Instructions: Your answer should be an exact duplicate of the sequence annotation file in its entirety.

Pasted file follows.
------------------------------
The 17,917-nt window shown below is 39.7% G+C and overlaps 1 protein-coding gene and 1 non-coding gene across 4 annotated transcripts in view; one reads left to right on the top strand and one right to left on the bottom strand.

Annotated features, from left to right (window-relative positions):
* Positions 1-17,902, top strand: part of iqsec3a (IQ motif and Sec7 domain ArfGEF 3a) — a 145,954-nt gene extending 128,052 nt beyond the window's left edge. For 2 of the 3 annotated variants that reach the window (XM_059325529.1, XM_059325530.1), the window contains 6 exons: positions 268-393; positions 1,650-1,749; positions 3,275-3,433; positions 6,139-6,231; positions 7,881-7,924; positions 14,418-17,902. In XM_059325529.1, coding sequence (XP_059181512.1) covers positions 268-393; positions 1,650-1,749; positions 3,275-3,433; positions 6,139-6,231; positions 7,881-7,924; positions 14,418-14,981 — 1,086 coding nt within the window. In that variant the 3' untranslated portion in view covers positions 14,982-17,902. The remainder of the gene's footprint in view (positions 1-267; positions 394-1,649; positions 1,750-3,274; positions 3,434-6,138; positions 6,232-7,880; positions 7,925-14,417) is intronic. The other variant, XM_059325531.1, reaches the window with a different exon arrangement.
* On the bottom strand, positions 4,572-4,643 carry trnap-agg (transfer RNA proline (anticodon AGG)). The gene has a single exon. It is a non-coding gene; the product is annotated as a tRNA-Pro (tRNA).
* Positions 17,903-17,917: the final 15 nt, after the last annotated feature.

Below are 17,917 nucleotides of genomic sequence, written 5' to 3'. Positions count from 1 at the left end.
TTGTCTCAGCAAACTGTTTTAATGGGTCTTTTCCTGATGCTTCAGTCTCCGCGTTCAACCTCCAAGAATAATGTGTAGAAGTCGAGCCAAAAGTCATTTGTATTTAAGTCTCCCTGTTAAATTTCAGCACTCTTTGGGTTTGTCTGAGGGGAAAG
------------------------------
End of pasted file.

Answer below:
The 17,917-nt window shown below is 39.7% G+C and overlaps 1 protein-coding gene and 1 non-coding gene across 4 annotated transcripts in view; one reads left to right on the top strand and one right to left on the bottom strand.

Annotated features, from left to right (window-relative positions):
* Positions 1-17,902, top strand: part of iqsec3a (IQ motif and Sec7 domain ArfGEF 3a) — a 145,954-nt gene extending 128,052 nt beyond the window's left edge. For 2 of the 3 annotated variants that reach the window (XM_059325529.1, XM_059325530.1), the window contains 6 exons: positions 268-393; positions 1,650-1,749; positions 3,275-3,433; positions 6,139-6,231; positions 7,881-7,924; positions 14,418-17,902. In XM_059325529.1, coding sequence (XP_059181512.1) covers positions 268-393; positions 1,650-1,749; positions 3,275-3,433; positions 6,139-6,231; positions 7,881-7,924; positions 14,418-14,981 — 1,086 coding nt within the window. In that variant the 3' untranslated portion in view covers positions 14,982-17,902. The remainder of the gene's footprint in view (positions 1-267; positions 394-1,649; positions 1,750-3,274; positions 3,434-6,138; positions 6,232-7,880; positions 7,925-14,417) is intronic. The other variant, XM_059325531.1, reaches the window with a different exon arrangement.
* On the bottom strand, positions 4,572-4,643 carry trnap-agg (transfer RNA proline (anticodon AGG)). The gene has a single exon. It is a non-coding gene; the product is annotated as a tRNA-Pro (tRNA).
* Positions 17,903-17,917: the final 15 nt, after the last annotated feature.

Below are 17,917 nucleotides of genomic sequence, written 5' to 3'. Positions count from 1 at the left end.
TTGTCTCAGCAAACTGTTTTAATGGGTCTTTTCCTGATGCTTCAGTCTCCGCGTTCAACCTCCAAGAATAATGTGTAGAAGTCGAGCCAAAAGTCATTTGTATTTAAGTCTCCCTGTTAAATTTCAGCACTCTTTGGGTTTGTCTGAGGGGAAAG